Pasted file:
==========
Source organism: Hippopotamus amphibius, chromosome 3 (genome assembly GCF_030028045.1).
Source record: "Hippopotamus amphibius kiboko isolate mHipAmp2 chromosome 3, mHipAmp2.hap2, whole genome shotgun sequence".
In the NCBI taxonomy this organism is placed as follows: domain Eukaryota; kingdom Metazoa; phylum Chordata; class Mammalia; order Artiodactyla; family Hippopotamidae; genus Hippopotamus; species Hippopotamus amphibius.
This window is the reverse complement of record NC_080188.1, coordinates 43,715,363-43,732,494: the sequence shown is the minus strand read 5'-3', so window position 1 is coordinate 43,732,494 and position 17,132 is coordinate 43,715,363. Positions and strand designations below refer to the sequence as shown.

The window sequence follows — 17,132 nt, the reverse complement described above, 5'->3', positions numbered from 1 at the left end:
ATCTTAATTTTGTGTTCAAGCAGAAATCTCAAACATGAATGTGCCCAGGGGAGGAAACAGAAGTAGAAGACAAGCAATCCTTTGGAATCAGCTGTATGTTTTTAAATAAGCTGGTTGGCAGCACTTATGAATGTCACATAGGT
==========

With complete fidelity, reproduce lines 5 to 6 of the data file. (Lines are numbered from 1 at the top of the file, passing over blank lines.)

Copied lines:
The window sequence follows — 17,132 nt, the reverse complement described above, 5'->3', positions numbered from 1 at the left end:
ATCTTAATTTTGTGTTCAAGCAGAAATCTCAAACATGAATGTGCCCAGGGGAGGAAACAGAAGTAGAAGACAAGCAATCCTTTGGAATCAGCTGTATGTTTTTAAATAAGCTGGTTGGCAGCACTTATGAATGTCACATAGGT